Page 45 - MarketTimesAugust2016
P. 45

many years because he loves the town. But he thinks the market could be improved and is all in favour of council investment.
Stephanie said the council had already invested in signage around the market to improve its branding.
“The traders bring their own stalls and the market doesn’t look uniform,” she said. “That is something that we are considering and there could be investment. We are also considering introducing pop-up stalls to add to the choice and buzz in the market.”
There has already been some county council investment in the council’s other market in Pickering. Traders moved to a central car park last year to allow paving work to be completed on the high street.
Most of the traders were glad to return to the high street, although one or two preferred the car park location.
Pickering market has around 18 permanent
traders, again with all the lines you would expect in a well-to-do market town.
As with Helmsley, the look of the market does not match the setting. Traders bring their own stalls and there’s no uniformity or branding.
Chris Reeves, who manages Browns fruit and veg stall, a relative newcomer at the top of the market, said: “We do very well here when the weather is good, but not so well on a bad weather day.”
Traders say that the locals here are good, loyal market shoppers and lovely people.
Joanne Hartley, who sells cards and sweets at Pickering and Helmsley alongside her husband, Mark, said: “Pickering really is my favourite place. The locals are so friendly.”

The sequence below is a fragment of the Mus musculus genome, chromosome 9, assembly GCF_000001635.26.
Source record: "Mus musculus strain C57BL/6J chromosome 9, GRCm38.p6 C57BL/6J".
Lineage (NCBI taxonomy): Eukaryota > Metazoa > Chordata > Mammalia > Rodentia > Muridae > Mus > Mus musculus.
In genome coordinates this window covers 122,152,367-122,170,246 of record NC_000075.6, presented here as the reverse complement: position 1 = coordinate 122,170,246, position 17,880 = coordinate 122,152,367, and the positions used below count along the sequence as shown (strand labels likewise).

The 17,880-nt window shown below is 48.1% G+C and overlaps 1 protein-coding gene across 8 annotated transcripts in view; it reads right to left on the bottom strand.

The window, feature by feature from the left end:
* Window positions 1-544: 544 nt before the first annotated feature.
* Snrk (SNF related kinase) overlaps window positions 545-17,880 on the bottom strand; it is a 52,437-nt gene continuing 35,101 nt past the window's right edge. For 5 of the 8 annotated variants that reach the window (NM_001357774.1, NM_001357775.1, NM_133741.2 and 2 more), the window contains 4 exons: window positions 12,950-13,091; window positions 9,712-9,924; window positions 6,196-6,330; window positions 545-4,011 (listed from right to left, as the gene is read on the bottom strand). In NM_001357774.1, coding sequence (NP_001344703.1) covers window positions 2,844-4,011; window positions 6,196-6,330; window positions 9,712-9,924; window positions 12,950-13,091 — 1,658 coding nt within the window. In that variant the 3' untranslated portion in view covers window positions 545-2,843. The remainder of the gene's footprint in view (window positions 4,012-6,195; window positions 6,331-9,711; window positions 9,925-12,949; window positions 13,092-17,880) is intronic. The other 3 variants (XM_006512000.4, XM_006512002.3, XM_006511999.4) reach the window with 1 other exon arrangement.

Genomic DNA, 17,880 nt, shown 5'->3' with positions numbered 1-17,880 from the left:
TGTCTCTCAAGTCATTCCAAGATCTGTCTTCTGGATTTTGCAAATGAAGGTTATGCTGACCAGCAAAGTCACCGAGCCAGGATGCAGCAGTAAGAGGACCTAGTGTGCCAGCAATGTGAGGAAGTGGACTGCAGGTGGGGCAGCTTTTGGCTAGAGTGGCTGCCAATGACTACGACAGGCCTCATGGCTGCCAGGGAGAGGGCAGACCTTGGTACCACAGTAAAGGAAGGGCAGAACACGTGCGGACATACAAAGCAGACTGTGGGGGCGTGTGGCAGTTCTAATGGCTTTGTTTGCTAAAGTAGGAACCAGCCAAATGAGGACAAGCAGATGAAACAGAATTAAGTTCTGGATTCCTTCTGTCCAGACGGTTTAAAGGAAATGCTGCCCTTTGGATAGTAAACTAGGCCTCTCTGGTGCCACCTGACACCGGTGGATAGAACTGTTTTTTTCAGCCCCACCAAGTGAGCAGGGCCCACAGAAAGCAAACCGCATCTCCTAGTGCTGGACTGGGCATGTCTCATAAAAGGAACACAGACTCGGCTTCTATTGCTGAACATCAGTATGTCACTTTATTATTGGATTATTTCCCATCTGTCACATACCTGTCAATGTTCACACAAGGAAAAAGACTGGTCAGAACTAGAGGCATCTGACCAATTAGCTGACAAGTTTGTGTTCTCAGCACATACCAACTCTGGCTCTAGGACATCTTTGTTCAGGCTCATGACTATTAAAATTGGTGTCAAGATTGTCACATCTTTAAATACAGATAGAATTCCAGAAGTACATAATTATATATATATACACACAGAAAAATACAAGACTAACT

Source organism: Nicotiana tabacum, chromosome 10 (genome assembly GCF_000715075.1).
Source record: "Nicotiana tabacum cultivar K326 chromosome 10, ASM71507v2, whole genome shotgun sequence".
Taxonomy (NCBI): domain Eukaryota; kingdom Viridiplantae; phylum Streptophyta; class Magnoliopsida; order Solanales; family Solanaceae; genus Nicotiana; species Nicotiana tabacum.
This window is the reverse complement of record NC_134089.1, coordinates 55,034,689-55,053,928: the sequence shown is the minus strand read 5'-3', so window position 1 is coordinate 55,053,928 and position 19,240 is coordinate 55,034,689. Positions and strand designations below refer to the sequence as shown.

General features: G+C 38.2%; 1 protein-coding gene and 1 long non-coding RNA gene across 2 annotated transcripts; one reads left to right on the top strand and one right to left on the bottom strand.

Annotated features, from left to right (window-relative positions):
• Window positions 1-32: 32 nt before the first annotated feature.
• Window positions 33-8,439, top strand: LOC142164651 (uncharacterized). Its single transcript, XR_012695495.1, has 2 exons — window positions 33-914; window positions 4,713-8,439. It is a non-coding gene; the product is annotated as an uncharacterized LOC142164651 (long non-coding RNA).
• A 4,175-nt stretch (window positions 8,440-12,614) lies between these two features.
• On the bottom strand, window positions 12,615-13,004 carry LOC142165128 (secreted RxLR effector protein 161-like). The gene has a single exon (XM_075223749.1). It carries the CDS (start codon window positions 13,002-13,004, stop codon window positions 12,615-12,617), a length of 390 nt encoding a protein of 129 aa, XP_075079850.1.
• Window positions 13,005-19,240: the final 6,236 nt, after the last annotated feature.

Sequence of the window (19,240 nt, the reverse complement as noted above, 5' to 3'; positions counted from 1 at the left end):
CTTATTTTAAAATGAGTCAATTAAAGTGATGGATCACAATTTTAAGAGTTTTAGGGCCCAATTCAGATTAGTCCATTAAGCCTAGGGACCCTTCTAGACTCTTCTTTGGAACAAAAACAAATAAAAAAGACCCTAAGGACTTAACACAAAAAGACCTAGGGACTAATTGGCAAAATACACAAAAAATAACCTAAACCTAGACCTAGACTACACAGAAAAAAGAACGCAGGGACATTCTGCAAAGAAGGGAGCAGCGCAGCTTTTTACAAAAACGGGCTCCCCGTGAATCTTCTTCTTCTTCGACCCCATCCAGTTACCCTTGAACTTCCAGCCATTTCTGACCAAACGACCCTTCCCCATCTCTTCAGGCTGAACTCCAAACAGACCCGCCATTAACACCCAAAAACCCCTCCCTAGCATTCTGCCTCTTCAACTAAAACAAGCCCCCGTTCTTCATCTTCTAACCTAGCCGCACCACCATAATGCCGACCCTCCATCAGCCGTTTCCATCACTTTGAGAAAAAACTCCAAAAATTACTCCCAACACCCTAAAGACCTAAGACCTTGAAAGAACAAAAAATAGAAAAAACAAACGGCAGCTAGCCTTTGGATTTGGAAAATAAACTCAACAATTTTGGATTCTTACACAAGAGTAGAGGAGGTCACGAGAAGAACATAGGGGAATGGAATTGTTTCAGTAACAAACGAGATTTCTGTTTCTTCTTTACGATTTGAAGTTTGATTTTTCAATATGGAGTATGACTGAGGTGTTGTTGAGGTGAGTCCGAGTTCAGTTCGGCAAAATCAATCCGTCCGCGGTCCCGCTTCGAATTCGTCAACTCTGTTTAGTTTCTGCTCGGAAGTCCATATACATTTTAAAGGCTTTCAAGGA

And Claire and Gareth Hart, who run The Little Yorkshire Cheese Stall, praise the locals and say the market is just right for their high quality cheese and cakes.
A former area manager for Lidl, Claire crossed the divide from Manchester and the supermarket business to market trading in Yorkshire — and has no regrets whatsoever.
“We bought this cheese business three years ago from the owner who picked us out of a number of people who wanted to buy the business,” she said.
“We are passionate about cheese and we really love this new life,” she said.
With their marketing skills they have created an attractive cheese van with colourful branding and it is a perfect fit at Pickering.
Stephanie said that more artisan food, craft and niche products would all do well at both Pickering and Helmsley.
It’s early days in the process of change for these two markets, but it is clear that everyone recognises the potential to make two good markets great again.
  Paul Johnson has been selling stone ornaments on markets for 30 years, the past 16 of them for his own business
Chris Reeves is pictured on Browns fruit and veg stall on Pickering market which he manages for the Brown family who are based at Pocklington and trace their roots back to 1892 when the Browns sold fruit and veg from barrows on Leeds’ famous Kirkgate Market
 l Market Days: Pickering market takes place every Monday and Helmsley is a Friday market
l Market Rent: £25 a day
l Helmsley’s claim to fame: located just inside the North Yorkshire Moors National Park, Helmsley boasts a ruined castle, a stately home called Dunscombe Park, the National Bird of Prey Centre and some picture postcard Yorkshire stone buildings. An important weaving centre in the 19th century, it is now a magnet for tourists.
l Pickering’s claim to fame: Further west and often described as the gateway to the North Yorkshire Moors National Park, Pickering is also a tourist trap, with its castle and museum. It also boasts a weird and wonderful legend explaining how the town got its name. Around 270 BC, King Peredurus accused a local maiden of stealing his missing ring. That evening it was discovered in a pike that had been caught in the River Costa and served for dinner. He later married
the maiden.

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